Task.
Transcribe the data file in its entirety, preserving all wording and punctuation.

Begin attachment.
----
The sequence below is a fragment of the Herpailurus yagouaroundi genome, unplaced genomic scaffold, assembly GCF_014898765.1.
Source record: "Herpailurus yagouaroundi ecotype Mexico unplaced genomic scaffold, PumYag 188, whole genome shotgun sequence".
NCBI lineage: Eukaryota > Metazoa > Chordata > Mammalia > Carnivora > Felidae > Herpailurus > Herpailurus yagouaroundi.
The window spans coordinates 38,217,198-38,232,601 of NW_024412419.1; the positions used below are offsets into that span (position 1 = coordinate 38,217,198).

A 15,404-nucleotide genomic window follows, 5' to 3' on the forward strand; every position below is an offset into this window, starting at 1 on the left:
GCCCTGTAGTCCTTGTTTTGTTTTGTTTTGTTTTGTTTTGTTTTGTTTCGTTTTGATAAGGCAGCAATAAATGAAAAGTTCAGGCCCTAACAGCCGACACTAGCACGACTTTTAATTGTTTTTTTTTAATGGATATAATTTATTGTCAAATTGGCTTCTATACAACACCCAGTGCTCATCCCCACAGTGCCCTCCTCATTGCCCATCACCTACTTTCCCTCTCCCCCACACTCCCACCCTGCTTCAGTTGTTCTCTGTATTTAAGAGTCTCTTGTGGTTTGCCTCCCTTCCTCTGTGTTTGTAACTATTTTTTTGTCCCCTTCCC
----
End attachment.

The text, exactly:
The sequence below is a fragment of the Herpailurus yagouaroundi genome, unplaced genomic scaffold, assembly GCF_014898765.1.
Source record: "Herpailurus yagouaroundi ecotype Mexico unplaced genomic scaffold, PumYag 188, whole genome shotgun sequence".
NCBI lineage: Eukaryota > Metazoa > Chordata > Mammalia > Carnivora > Felidae > Herpailurus > Herpailurus yagouaroundi.
The window spans coordinates 38,217,198-38,232,601 of NW_024412419.1; the positions used below are offsets into that span (position 1 = coordinate 38,217,198).

A 15,404-nucleotide genomic window follows, 5' to 3' on the forward strand; every position below is an offset into this window, starting at 1 on the left:
GCCCTGTAGTCCTTGTTTTGTTTTGTTTTGTTTTGTTTTGTTTTGTTTCGTTTTGATAAGGCAGCAATAAATGAAAAGTTCAGGCCCTAACAGCCGACACTAGCACGACTTTTAATTGTTTTTTTTTAATGGATATAATTTATTGTCAAATTGGCTTCTATACAACACCCAGTGCTCATCCCCACAGTGCCCTCCTCATTGCCCATCACCTACTTTCCCTCTCCCCCACACTCCCACCCTGCTTCAGTTGTTCTCTGTATTTAAGAGTCTCTTGTGGTTTGCCTCCCTTCCTCTGTGTTTGTAACTATTTTTTTGTCCCCTTCCC